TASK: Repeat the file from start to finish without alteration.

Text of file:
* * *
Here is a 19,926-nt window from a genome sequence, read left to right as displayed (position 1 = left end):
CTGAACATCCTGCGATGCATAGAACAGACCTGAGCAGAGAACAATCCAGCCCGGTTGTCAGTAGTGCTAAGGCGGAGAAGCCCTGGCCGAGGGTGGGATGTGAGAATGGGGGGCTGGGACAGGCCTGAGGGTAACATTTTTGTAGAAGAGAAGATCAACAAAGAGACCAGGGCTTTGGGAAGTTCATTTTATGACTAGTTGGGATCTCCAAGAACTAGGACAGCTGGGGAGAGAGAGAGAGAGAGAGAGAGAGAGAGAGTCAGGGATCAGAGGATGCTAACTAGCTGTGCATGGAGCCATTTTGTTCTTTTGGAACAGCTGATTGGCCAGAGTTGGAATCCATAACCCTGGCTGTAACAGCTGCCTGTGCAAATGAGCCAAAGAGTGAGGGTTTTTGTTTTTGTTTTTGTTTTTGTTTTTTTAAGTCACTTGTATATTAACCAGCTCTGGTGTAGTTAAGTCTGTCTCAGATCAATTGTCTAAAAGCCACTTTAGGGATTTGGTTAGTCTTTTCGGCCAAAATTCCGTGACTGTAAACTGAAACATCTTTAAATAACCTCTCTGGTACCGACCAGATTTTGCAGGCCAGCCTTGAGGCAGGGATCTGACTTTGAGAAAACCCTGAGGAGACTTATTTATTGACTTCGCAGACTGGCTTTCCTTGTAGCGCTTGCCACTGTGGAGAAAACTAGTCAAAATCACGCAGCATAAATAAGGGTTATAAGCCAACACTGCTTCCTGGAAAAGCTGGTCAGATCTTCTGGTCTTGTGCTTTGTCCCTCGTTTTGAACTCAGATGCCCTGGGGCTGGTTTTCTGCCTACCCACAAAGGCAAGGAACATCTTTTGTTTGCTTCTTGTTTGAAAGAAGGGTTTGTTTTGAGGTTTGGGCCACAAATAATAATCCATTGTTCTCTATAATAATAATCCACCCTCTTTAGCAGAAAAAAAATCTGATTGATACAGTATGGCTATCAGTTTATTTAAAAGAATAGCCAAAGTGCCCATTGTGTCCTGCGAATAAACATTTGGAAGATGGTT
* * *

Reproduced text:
Here is a 19,926-nt window from a genome sequence, read left to right as displayed (position 1 = left end):
CTGAACATCCTGCGATGCATAGAACAGACCTGAGCAGAGAACAATCCAGCCCGGTTGTCAGTAGTGCTAAGGCGGAGAAGCCCTGGCCGAGGGTGGGATGTGAGAATGGGGGGCTGGGACAGGCCTGAGGGTAACATTTTTGTAGAAGAGAAGATCAACAAAGAGACCAGGGCTTTGGGAAGTTCATTTTATGACTAGTTGGGATCTCCAAGAACTAGGACAGCTGGGGAGAGAGAGAGAGAGAGAGAGAGAGAGAGAGTCAGGGATCAGAGGATGCTAACTAGCTGTGCATGGAGCCATTTTGTTCTTTTGGAACAGCTGATTGGCCAGAGTTGGAATCCATAACCCTGGCTGTAACAGCTGCCTGTGCAAATGAGCCAAAGAGTGAGGGTTTTTGTTTTTGTTTTTGTTTTTGTTTTTTTAAGTCACTTGTATATTAACCAGCTCTGGTGTAGTTAAGTCTGTCTCAGATCAATTGTCTAAAAGCCACTTTAGGGATTTGGTTAGTCTTTTCGGCCAAAATTCCGTGACTGTAAACTGAAACATCTTTAAATAACCTCTCTGGTACCGACCAGATTTTGCAGGCCAGCCTTGAGGCAGGGATCTGACTTTGAGAAAACCCTGAGGAGACTTATTTATTGACTTCGCAGACTGGCTTTCCTTGTAGCGCTTGCCACTGTGGAGAAAACTAGTCAAAATCACGCAGCATAAATAAGGGTTATAAGCCAACACTGCTTCCTGGAAAAGCTGGTCAGATCTTCTGGTCTTGTGCTTTGTCCCTCGTTTTGAACTCAGATGCCCTGGGGCTGGTTTTCTGCCTACCCACAAAGGCAAGGAACATCTTTTGTTTGCTTCTTGTTTGAAAGAAGGGTTTGTTTTGAGGTTTGGGCCACAAATAATAATCCATTGTTCTCTATAATAATAATCCACCCTCTTTAGCAGAAAAAAAATCTGATTGATACAGTATGGCTATCAGTTTATTTAAAAGAATAGCCAAAGTGCCCATTGTGTCCTGCGAATAAACATTTGGAAGATGGTT